Amburgey, Kimberly (2009) AN EXPLORATION OF BODY IMAGE PERCEPTION IN AN AFRICAN AMERICAN POPULATION. Masters Thesis thesis, University of Pittsburgh.
This study examined body image perception among participants of the Healthy Black Family Project (HBFP) through the Center for Minority Health. As part of this examination, body image perception of the participants' social networks, differences between ethnicities, and the association of disease risk with body image perception were studied. METHODS: The participants' perceptions of body image were assessed using responses in words as well as pictures. Body image satisfaction was assessed by comparing current and ideal bodies selected from a pictorial scale. Chi-square analysis and Fisher's Exact tests were performed to assess the accuracy of the participants' perceptions of body image in comparison to measured BMI. Body image perceptions of the social networks were compared with the participants' perceived and measured BMI using ANOVA and linear regression analysis. Comparisons between ethnicities were also assessed using Fisher's Exact test and 95% confidence intervals. Risk perception between weight categories was assessed using ANOVA and Fisher's Exact tests.RESULTS: This analysis revealed body image perceptions underestimated measured BMI's. Consistent with other published studies, females wished to lose weight, while males wished to remain the same or gain weight. Obese participants were more accurate in assessing their weight category using the pictorial scale, while normal weight participants were more accurate in words. The majority of social networks were perceived as obese and participants of both genders associated with female family members of similar size. HBFP participants perceived larger bodies as obese than a previously studied Caucasian population and female participants chose larger bodies as ideal. Disease risks were not consistently associated with body image perceptions.CONCLUSIONS: In this population, significant differences in body image perception exist. Accuracy of body image differs between weight categories and body image satisfaction differs between genders. In contrast to Caucasian populations, different perceptions of obesity exist and larger female bodies are perceived as ideal. PUBLIC HEALTH SIGNIFICANCE: Programs involving disease prevention and weight management should involve components of body image perception education. In order for these education programs to be more effective, they should include factors that encompass differences in ethnicity, gender, and weight class.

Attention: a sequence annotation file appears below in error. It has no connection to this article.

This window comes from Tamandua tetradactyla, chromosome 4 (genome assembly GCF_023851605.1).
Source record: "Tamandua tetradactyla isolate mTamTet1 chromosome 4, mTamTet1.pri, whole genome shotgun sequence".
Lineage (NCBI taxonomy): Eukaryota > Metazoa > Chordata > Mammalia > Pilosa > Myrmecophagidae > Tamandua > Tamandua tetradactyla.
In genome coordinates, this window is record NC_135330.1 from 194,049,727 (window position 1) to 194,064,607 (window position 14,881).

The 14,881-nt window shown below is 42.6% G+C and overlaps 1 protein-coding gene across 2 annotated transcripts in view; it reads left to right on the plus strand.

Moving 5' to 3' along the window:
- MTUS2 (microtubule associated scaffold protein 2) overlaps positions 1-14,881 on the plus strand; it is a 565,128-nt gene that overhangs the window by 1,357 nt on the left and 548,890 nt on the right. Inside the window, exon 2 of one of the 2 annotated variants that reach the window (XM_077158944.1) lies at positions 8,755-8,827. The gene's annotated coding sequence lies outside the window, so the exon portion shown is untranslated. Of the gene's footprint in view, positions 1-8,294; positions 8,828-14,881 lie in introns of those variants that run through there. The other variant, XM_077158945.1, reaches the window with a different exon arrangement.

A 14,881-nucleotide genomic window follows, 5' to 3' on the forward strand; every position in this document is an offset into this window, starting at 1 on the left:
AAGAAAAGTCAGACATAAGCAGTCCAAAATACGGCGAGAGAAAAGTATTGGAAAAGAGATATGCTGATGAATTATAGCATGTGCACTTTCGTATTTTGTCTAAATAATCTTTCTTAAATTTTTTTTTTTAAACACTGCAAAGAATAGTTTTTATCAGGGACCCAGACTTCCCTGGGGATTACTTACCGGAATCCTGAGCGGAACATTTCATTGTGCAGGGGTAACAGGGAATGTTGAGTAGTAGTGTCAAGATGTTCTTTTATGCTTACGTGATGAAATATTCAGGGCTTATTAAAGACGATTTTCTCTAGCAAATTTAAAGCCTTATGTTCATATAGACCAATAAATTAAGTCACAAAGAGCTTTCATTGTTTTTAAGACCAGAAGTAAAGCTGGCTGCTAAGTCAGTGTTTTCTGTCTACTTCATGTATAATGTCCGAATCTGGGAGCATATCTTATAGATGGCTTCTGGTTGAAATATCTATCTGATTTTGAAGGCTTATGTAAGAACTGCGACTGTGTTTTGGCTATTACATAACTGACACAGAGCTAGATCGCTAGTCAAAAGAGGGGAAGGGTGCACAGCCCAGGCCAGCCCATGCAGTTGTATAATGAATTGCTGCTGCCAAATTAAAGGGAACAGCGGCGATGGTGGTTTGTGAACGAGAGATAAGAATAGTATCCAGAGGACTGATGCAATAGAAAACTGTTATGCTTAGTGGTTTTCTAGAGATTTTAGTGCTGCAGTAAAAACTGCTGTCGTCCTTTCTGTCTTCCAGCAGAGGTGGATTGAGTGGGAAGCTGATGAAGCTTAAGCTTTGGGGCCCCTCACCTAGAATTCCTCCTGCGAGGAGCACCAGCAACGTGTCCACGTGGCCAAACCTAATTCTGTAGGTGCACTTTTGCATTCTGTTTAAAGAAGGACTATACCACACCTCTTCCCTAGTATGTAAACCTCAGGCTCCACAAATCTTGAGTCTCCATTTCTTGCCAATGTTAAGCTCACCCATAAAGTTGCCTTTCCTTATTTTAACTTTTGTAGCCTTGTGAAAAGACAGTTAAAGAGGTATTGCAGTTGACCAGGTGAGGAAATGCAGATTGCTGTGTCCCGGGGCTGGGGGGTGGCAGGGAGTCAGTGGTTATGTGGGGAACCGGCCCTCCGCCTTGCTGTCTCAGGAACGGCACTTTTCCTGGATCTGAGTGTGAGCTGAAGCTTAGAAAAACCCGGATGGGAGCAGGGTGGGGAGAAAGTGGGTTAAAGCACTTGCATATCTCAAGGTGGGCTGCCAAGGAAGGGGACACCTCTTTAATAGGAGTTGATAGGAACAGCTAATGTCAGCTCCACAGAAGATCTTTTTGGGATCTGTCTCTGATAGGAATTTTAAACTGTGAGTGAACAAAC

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|Item Type: ||Thesis or Dissertation (Masters Thesis)|
|Uncontrolled Keywords: ||African Americans; Body Image Perceptions; Disease Risk Perception; BMI|
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|Depositing User: ||Ebony Edwards|
|Date Deposited: ||28 Feb 2013 09:41|
|Last Modified: ||28 Feb 2013 09:41|
|Link to this item (URI): ||http://health-equity.pitt.edu/id/eprint/4045|
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